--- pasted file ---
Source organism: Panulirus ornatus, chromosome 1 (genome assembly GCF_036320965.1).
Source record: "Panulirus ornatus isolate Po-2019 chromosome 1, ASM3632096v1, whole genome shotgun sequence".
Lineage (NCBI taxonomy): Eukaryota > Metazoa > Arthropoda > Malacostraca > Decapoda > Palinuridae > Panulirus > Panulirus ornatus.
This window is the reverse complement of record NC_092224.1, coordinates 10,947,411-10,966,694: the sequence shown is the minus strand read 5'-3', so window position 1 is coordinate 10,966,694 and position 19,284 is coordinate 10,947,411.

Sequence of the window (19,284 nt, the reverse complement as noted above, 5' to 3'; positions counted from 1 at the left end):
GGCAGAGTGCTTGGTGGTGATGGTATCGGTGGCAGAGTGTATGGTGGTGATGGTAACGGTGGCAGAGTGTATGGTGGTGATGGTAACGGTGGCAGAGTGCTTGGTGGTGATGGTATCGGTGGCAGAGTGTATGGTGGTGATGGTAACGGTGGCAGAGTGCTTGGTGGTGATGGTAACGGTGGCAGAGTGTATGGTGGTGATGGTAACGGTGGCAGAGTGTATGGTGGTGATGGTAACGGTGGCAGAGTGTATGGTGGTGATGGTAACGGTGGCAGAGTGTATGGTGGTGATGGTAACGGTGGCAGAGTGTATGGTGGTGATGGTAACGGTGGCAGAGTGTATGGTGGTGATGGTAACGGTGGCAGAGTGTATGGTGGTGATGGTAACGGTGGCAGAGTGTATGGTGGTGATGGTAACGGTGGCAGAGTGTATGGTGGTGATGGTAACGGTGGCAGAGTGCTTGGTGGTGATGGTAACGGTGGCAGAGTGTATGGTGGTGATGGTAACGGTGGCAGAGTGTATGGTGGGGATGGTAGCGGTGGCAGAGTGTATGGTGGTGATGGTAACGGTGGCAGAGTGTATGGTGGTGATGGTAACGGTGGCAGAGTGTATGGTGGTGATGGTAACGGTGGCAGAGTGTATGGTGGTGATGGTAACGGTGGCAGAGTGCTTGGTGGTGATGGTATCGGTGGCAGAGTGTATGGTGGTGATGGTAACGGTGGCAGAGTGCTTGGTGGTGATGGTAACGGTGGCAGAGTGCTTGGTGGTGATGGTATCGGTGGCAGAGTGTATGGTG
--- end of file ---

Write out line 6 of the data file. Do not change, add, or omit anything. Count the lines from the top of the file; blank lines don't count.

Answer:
GGCAGAGTGCTTGGTGGTGATGGTATCGGTGGCAGAGTGTATGGTGGTGATGGTAACGGTGGCAGAGTGTATGGTGGTGATGGTAACGGTGGCAGAGTGCTTGGTGGTGATGGTATCGGTGGCAGAGTGTATGGTGGTGATGGTAACGGTGGCAGAGTGCTTGGTGGTGATGGTAACGGTGGCAGAGTGTATGGTGGTGATGGTAACGGTGGCAGAGTGTATGGTGGTGATGGTAACGGTGGCAGAGTGTATGGTGGTGATGGTAACGGTGGCAGAGTGTATGGTGGTGATGGTAACGGTGGCAGAGTGTATGGTGGTGATGGTAACGGTGGCAGAGTGTATGGTGGTGATGGTAACGGTGGCAGAGTGTATGGTGGTGATGGTAACGGTGGCAGAGTGTATGGTGGTGATGGTAACGGTGGCAGAGTGTATGGTGGTGATGGTAACGGTGGCAGAGTGCTTGGTGGTGATGGTAACGGTGGCAGAGTGTATGGTGGTGATGGTAACGGTGGCAGAGTGTATGGTGGGGATGGTAGCGGTGGCAGAGTGTATGGTGGTGATGGTAACGGTGGCAGAGTGTATGGTGGTGATGGTAACGGTGGCAGAGTGTATGGTGGTGATGGTAACGGTGGCAGAGTGTATGGTGGTGATGGTAACGGTGGCAGAGTGCTTGGTGGTGATGGTATCGGTGGCAGAGTGTATGGTGGTGATGGTAACGGTGGCAGAGTGCTTGGTGGTGATGGTAACGGTGGCAGAGTGCTTGGTGGTGATGGTATCGGTGGCAGAGTGTATGGTG